July 15, 2020
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The Federal Railroad Administration disbursed $302.6 million in grants via its State of Good Repair Program to fund 12 projects in nine states.

[Above photo via Wikimedia Commons.]

The FRA noted this program funds capital projects to repair, replace, or rehabilitate publicly- or Amtrak-owned or -controlled railroad assets, to reduce the state of good repair backlog and improve intercity passenger rail performance.

Eligible projects include upgrading infrastructure such as track, switches, bridges, passenger stations, and highway-rail grade crossings; and equipment, including passenger cars.

FRA’s Ronald Batory

“This funding will go a long way in addressing passenger rail capital project needs in communities around the country,” said Ronald Batory, FRA administrator, in a statement – adding that fiscal year 2019 program selections total approximately $302.6 million of the $396 million made available for grants under the 2019 Consolidated Appropriations Act.

The FRA noted it will make the remaining $93.4 million available via a Notice of Funding Opportunity for FY 2020 program funds.

Five projects receiving grants via this round of FRA “good repair” funding involve state departments of transportation, including:

  • An up to $80 million award to the North Carolina Department of Transportation to purchase six locomotives and 13 passenger coaches to replace existing state-owned equipment that are 30- and 50-years old, respectively, for Amtrak’s Piedmont service between Charlotte and Raleigh. This project is the second phase of agency’s equipment procurement program, building upon a previous “good repair” program award to procure passenger coaches in support of this line’s continued growth, including a fourth daily Piedmont round trip planned for 2023.
  • A $29.9 million award to the Connecticut Department of Transportation and Amtrak to replace the existing movable Norwalk River Bridge, built in 1896, with two independent two-track vertical lift rail bridges. This project – identified as a regional priority in the Northeast Corridor Commission’s five-year capital plan – also includes associated improvements to the embankments and retaining walls on the bridge approaches, new catenary structures, and signal system upgrades. The existing bridge is beyond its useful life and is prone to malfunctions, especially when opening or closing.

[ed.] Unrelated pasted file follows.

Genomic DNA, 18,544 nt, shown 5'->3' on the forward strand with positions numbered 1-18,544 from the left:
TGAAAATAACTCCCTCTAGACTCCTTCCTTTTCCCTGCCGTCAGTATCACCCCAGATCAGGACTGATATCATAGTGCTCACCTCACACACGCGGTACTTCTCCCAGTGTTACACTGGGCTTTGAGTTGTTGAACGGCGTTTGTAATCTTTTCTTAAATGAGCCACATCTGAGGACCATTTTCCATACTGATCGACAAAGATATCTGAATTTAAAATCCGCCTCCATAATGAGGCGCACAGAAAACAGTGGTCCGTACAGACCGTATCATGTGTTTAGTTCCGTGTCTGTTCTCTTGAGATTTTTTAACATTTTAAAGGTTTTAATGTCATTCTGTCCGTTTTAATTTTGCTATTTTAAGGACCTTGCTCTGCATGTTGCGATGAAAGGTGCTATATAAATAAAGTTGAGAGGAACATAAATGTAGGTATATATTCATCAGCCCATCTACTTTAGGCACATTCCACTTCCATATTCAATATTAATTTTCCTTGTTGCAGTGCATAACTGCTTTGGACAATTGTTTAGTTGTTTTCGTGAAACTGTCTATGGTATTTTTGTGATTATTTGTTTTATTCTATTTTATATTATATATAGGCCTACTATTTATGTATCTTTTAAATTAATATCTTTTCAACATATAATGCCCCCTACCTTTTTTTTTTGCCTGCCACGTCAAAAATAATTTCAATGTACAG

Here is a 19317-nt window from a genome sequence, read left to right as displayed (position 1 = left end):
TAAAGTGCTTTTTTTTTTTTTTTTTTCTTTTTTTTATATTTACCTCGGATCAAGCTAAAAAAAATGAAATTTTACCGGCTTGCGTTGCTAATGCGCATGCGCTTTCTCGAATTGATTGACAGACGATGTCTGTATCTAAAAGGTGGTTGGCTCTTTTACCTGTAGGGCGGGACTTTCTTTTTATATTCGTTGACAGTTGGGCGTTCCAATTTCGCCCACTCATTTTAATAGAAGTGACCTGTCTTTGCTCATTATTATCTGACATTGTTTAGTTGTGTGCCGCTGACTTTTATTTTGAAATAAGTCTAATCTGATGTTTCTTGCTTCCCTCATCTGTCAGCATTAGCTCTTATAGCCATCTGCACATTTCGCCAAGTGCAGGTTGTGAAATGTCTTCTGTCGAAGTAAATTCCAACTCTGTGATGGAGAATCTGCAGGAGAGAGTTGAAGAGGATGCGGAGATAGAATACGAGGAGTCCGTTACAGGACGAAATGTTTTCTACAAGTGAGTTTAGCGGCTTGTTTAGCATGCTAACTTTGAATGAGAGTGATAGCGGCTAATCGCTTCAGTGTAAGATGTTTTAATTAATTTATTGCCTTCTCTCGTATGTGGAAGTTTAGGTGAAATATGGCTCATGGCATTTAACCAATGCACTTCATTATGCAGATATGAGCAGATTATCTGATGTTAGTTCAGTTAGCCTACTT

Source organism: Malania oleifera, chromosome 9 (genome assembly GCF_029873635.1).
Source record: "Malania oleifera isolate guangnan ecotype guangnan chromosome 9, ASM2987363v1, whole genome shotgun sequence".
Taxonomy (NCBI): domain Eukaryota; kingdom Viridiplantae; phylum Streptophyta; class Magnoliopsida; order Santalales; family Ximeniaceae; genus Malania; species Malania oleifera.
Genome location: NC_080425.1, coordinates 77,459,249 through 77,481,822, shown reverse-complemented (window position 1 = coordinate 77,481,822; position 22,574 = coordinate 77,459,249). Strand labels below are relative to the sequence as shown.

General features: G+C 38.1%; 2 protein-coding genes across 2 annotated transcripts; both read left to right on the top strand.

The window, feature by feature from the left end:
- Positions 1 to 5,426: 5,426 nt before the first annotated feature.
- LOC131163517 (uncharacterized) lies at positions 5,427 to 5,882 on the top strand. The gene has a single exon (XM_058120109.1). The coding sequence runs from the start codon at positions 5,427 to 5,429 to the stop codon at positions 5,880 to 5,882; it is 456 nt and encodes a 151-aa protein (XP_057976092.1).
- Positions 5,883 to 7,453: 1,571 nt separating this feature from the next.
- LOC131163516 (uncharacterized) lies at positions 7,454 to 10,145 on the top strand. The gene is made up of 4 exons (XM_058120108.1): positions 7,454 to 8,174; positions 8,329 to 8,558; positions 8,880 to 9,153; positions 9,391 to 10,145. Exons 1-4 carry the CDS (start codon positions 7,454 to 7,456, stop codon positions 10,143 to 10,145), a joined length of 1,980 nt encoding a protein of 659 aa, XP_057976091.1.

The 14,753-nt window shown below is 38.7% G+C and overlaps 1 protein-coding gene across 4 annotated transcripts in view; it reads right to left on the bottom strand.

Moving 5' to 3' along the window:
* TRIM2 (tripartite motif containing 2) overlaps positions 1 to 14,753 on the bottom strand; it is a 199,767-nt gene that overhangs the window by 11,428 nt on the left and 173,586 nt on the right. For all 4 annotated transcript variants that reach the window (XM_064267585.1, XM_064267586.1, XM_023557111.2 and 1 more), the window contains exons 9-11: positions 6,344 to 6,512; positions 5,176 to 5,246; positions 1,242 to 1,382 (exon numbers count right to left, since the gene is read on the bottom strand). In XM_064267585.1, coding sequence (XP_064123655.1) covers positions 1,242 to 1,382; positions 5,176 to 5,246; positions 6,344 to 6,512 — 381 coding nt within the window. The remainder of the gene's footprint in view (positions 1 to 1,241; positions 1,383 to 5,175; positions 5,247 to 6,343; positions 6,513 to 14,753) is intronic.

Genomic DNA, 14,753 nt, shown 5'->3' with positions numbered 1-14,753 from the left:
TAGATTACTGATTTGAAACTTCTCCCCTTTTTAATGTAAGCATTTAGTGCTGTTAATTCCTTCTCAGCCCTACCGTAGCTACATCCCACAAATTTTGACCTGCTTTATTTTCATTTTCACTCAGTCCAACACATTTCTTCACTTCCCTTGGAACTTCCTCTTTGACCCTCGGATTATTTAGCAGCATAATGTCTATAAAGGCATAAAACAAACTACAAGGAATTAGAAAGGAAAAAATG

• An $8 million award to Amtrak, the Maryland Department of Transportation, and Maryland Transportation Authority to rehabilitate and upgrade a five-mile section of the Amtrak-owned Northeast Corridor mainline near Baltimore. This project – included in the Northeast Corridor Commission’s five-year capital plan as a regional priority – will also restore rail speeds to 90 mph from 60 mph. The project will also enable service to be maintained while tracks are taken out of service to allow critical repairs take place in the B&P tunnel.
  • A more than $6.5 million award to the Michigan Department of Transportation to rehabilitate and upgrade signal and track infrastructure on the state-owned Kalamazoo-Dearborn corridor, used by Amtrak’s Wolverine and Blue Water services as well as multiple freight operators. The work includes signal and grade crossing component rehabilitation, including replacing switch machines, switch heaters, backup power generators, and 26 gate crossing mechanisms at 18 crossings along the line.
  • A more than $8.3 million award to the Southeastern Pennsylvania Transportation Authority and Pennsylvania Department of Transportation to rehabilitate and upgrade 10 miles of railroad track from Glen to Thorn Interlocking in Chester County on the Amtrak-owned Harrisburg Line between Philadelphia and Harrisburg – eliminating a choke point, enhancing rail capacity and reliability, while also improving operational safety and flexibility.
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